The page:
In March, six candidates filed papers to challenge Iowa House Democrats in the June 8 primary. A labor-backed challenger to State Representative Geri Huser filed in House district 42 (east side of Des Moines and Altoona) but withdrew from the race before the March 19 filing deadline, thereby taking his name off the ballot.
Another primary challenge soon became irrelevant as State Representative Kerry Burt decided not to seek re-election in Iowa House district 21 (Waterloo). Burt has endorsed the woman who challenged him, Anesa Kajtazovic.
Now the Cedar Rapids Gazette reports that John Stellmach has ended his campaign in Iowa House 30 (Coralville) because of a serious medical condition his wife is facing. Stellmach is a past president of the AFSCME union local for University of Iowa workers. He was challenging State Representative Dave Jacoby, who has generally supported pro-labor legislation but opposed a watered-down “fair share” bill during the 2010 session.
Though Burt’s and Stellmach’s names will remain on the June 8 ballot, their withdrawal from the race leaves little doubt about the outcome.
That leaves three Iowa House Democrats still facing active primary challengers. A socially conservative pastor, Clair Rudison, is running against Ako Abdul-Samad in district 66 (Des Moines). Rudison is expected to emphasize his anti-gay marriage and anti-abortion stances, but I don’t know how actively he is campaigning. Abdul-Samad has already started door-knocking, as have many other Iowa legislative incumbents.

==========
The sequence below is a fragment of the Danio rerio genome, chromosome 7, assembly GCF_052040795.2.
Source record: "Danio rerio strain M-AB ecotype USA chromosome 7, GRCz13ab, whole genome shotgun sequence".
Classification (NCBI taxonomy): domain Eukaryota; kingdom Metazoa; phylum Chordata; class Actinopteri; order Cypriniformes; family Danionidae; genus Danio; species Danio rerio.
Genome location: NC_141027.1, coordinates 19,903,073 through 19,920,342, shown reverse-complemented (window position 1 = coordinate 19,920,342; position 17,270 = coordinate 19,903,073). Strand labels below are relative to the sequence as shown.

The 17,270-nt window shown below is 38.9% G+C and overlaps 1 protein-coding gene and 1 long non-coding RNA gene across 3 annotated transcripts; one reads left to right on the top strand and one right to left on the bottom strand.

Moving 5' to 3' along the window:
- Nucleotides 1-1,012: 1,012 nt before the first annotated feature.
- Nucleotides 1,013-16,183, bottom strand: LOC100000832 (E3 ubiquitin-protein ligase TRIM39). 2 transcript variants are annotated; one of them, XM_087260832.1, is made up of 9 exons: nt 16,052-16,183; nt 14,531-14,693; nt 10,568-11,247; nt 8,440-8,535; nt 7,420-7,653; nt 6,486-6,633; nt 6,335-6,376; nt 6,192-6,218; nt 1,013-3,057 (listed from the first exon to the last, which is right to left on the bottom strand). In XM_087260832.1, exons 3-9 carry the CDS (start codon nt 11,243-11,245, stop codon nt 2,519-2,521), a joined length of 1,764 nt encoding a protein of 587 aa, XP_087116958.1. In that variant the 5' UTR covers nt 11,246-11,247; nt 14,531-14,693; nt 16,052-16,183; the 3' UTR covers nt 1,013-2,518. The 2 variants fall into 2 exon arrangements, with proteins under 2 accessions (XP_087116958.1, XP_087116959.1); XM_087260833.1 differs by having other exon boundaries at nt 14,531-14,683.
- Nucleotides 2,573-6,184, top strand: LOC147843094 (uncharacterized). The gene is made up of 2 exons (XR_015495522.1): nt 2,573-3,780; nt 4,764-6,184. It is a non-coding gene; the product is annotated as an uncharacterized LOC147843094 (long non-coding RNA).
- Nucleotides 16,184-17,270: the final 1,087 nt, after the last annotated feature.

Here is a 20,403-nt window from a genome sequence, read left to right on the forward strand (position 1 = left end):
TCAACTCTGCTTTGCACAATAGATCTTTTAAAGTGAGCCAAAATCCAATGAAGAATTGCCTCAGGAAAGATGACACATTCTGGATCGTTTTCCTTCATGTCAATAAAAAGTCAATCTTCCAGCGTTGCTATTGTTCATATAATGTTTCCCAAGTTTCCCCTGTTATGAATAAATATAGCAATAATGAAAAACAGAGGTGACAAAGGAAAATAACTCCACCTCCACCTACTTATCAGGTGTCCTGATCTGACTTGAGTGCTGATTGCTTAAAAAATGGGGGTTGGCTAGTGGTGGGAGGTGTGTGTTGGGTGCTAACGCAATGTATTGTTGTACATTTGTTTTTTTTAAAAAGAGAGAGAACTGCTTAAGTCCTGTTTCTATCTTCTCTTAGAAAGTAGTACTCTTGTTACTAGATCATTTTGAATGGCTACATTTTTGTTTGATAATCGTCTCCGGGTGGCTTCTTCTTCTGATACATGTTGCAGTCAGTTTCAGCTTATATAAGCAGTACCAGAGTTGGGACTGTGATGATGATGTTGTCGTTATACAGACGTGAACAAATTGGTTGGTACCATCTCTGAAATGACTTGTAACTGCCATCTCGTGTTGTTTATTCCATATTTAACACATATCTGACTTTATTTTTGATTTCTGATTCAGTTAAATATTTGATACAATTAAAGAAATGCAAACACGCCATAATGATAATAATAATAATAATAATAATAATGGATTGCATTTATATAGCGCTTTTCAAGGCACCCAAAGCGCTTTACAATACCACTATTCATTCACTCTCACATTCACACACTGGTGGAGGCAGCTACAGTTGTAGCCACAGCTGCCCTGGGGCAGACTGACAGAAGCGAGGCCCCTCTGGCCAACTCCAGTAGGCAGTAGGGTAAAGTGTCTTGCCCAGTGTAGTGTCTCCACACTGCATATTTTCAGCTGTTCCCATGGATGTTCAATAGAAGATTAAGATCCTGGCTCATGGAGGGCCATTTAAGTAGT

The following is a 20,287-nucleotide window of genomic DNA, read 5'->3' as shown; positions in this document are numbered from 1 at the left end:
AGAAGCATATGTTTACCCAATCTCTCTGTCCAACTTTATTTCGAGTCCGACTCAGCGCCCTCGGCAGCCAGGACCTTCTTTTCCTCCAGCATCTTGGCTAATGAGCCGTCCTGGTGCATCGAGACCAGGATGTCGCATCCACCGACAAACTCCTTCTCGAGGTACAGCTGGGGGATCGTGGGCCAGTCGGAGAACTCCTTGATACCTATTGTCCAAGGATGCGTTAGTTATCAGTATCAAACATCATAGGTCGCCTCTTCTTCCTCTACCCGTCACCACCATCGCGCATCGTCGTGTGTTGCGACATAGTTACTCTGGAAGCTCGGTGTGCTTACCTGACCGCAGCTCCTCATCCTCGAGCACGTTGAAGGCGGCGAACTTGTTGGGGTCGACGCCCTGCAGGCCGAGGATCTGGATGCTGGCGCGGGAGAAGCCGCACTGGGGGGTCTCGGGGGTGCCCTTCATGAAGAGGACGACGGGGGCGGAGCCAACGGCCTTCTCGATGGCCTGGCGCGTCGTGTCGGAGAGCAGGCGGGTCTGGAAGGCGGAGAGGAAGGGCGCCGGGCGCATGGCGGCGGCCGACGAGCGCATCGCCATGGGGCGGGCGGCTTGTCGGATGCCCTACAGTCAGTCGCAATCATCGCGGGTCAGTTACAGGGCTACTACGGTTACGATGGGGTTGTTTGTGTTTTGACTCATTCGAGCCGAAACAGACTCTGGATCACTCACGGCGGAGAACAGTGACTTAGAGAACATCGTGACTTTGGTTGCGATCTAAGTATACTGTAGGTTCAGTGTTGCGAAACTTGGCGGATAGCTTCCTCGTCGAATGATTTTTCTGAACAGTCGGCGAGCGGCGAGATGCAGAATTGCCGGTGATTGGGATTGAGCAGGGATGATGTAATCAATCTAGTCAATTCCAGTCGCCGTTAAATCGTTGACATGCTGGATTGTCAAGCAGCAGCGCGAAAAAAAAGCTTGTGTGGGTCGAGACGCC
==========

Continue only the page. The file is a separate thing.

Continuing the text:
I don’t know why Kenneth Oglesby is challenging Chuck Isenhart in district 27 (Dubuque) or why Mike Petersen is running against Mary Gaskill in district 93 (Ottumwa). I would encourage Bleeding Heartland readers in any of the above districts to post a comment or a diary about these primary campaigns. What case are the challengers making against the incumbents, and are those challengers working hard to get their messages out? If you would rather contact me off-blog about these campaigns, feel free to e-mail me (desmoinesdem AT yahoo.com).
Diaries about any state legislative races are welcome at any time.
Last year I expected a few primary challengers to file against members of the “six-pack” who blocked key legislative priorities for organized labor. Some activists tried to recruit Democratic opponents against them. But as I mentioned above, Huser’s challenger withdrew. No challenger materialized against any of the other five: Dolores Mertz (retiring from House district 8), McKinley Bailey (district 9), Larry Marek (district 89), Doris Kelley (district 20) or Brian Quirk (district 15).